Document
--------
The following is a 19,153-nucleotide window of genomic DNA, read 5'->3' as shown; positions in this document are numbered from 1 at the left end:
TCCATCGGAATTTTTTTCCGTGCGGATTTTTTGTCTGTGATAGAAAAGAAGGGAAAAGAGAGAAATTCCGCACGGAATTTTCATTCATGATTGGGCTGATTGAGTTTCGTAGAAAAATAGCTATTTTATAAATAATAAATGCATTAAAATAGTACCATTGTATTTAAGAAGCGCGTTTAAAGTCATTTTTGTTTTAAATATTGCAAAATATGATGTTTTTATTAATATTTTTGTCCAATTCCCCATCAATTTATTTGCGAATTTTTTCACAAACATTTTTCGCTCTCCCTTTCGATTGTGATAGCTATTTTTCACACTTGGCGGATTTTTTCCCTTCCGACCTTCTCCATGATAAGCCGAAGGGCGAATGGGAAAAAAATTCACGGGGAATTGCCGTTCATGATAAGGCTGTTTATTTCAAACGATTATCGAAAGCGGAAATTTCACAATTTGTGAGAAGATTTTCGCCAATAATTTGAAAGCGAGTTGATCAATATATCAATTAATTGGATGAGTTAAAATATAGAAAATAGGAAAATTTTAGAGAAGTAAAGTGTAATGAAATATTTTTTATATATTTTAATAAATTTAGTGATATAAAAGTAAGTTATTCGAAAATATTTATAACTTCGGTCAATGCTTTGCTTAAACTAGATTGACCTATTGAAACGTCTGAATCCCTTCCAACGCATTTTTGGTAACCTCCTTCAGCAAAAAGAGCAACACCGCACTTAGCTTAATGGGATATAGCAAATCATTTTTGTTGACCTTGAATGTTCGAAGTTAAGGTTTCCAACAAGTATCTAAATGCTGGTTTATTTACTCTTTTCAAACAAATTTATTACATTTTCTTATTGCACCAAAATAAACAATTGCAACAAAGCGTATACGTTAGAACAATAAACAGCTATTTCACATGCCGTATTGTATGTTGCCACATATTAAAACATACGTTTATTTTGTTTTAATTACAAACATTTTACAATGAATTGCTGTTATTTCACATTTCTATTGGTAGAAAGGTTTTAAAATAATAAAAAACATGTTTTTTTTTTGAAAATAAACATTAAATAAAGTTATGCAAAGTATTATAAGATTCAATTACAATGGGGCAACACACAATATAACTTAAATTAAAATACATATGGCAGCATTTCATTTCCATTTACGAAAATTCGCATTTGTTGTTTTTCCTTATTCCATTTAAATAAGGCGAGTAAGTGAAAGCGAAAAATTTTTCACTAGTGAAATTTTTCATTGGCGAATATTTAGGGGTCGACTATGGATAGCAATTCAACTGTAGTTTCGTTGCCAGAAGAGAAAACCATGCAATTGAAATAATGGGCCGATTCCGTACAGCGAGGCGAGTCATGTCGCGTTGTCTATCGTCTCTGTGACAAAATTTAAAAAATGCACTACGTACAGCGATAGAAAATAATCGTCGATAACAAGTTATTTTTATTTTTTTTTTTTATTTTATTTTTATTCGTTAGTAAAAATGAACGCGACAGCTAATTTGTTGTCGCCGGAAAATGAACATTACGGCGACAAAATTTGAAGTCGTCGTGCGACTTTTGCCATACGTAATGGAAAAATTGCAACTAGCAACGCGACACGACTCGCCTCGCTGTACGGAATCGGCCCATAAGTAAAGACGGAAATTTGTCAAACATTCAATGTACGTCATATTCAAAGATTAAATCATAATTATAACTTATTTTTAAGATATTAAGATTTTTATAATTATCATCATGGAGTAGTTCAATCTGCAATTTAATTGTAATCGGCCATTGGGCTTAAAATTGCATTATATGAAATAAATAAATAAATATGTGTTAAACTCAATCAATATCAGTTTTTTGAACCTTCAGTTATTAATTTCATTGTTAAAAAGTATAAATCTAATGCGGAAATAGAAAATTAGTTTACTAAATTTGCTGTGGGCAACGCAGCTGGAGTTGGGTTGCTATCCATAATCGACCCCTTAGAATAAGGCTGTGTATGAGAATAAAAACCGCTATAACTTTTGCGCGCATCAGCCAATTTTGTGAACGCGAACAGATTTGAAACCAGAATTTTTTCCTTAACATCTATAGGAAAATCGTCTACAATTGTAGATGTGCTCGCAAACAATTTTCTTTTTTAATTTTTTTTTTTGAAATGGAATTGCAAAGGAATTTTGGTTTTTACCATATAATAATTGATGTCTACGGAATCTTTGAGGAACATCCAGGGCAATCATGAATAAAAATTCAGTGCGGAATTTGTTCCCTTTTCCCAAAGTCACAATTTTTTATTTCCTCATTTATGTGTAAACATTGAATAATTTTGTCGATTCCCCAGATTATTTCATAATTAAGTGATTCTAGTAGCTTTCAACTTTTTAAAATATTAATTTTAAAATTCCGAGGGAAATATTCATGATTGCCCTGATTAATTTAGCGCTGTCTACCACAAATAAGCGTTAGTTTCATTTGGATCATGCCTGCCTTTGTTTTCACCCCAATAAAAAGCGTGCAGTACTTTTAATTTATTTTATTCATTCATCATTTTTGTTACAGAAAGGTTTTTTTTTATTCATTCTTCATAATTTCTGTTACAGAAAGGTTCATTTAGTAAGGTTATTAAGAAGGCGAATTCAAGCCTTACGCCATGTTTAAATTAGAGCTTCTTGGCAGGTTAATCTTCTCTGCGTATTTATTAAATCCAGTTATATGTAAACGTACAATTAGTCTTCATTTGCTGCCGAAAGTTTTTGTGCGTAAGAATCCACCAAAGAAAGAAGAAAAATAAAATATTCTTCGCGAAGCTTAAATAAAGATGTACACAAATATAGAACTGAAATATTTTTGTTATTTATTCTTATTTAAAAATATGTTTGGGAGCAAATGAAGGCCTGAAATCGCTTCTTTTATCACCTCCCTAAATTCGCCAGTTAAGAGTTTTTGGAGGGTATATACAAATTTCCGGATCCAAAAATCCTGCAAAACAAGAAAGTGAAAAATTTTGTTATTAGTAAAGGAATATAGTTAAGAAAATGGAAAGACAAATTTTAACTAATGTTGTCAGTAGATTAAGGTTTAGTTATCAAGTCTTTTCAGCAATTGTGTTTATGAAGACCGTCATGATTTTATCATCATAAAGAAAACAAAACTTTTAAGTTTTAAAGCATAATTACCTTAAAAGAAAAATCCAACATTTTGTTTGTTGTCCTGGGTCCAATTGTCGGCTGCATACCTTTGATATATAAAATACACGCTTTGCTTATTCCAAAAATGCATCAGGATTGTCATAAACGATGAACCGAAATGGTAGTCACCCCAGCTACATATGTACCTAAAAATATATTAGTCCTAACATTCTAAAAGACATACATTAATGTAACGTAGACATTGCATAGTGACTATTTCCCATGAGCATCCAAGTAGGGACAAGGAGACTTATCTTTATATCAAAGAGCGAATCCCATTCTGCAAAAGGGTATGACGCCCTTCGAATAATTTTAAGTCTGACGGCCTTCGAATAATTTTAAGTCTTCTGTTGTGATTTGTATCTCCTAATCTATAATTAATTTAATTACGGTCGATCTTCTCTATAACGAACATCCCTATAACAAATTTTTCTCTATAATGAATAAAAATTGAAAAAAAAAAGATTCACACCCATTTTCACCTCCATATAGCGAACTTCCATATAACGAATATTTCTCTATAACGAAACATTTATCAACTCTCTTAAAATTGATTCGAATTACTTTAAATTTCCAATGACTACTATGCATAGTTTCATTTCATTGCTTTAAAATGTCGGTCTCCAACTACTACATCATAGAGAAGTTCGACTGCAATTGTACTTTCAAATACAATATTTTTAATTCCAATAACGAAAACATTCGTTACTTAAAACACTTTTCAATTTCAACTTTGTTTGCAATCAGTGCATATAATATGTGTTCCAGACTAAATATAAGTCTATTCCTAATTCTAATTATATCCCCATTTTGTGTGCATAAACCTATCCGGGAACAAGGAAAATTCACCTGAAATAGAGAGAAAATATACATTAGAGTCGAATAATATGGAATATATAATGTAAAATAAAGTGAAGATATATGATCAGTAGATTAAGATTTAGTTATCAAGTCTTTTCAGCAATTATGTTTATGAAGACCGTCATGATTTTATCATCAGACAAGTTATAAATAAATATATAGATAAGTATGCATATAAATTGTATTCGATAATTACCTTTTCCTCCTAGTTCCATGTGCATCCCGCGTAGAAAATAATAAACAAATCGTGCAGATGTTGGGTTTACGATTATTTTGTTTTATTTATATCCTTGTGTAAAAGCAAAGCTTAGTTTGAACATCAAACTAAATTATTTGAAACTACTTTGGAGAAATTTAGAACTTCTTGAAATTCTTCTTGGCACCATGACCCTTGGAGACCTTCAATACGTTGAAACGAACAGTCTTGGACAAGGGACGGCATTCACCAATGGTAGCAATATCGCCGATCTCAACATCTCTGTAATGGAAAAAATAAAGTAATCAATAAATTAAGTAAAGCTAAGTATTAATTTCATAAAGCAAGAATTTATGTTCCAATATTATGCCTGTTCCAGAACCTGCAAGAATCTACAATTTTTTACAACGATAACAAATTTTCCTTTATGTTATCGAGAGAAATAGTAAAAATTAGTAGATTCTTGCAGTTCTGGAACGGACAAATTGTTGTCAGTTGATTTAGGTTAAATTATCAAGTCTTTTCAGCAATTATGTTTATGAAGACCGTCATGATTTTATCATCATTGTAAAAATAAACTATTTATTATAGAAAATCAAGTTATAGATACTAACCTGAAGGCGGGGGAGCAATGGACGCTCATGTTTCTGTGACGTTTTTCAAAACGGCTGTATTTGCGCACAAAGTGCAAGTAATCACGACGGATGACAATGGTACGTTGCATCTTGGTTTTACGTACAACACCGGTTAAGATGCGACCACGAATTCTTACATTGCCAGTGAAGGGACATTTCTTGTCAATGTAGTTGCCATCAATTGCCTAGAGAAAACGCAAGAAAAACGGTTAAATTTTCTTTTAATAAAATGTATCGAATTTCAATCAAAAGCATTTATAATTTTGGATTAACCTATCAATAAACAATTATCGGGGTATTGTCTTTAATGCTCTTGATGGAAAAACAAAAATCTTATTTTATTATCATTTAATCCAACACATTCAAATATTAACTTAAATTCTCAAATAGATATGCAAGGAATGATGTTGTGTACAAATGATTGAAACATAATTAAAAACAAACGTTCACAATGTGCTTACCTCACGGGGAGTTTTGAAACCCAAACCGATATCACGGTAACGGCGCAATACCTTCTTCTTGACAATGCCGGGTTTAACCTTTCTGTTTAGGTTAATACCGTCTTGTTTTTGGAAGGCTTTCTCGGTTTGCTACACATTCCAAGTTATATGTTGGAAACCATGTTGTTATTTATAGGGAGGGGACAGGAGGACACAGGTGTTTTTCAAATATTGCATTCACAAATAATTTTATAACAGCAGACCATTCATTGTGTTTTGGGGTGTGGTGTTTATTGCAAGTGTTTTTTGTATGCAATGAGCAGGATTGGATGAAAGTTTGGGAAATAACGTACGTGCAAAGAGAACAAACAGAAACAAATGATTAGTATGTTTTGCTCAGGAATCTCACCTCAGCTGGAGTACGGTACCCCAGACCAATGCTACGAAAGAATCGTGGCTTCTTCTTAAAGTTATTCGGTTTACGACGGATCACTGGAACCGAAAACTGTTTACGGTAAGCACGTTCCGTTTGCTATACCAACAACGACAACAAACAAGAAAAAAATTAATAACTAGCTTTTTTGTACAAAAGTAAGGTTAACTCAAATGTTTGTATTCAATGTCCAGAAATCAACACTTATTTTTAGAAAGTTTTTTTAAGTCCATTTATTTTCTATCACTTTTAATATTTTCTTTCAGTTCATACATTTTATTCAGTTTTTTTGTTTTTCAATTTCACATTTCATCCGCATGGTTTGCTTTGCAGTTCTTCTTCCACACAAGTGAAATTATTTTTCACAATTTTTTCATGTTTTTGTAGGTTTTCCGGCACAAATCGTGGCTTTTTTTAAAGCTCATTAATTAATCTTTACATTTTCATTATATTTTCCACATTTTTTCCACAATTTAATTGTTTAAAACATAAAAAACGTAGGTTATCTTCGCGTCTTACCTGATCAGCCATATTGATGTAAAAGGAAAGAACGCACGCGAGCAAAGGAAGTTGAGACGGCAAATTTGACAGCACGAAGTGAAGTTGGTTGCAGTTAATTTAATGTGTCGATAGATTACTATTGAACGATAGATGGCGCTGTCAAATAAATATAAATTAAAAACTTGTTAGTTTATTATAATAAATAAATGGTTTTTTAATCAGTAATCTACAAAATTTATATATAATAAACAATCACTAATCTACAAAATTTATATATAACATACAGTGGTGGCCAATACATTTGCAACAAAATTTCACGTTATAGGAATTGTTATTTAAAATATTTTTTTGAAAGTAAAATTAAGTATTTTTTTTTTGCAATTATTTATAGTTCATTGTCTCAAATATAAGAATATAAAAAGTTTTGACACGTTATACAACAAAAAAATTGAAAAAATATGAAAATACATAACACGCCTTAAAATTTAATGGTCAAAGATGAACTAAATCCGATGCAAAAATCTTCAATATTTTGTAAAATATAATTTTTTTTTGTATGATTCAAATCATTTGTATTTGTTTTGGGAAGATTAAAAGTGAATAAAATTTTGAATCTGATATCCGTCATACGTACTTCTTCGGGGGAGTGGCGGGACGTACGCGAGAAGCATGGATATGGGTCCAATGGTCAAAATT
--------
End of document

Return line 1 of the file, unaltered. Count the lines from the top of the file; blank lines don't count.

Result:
The following is a 19,153-nucleotide window of genomic DNA, read 5'->3' as shown; positions in this document are numbered from 1 at the left end: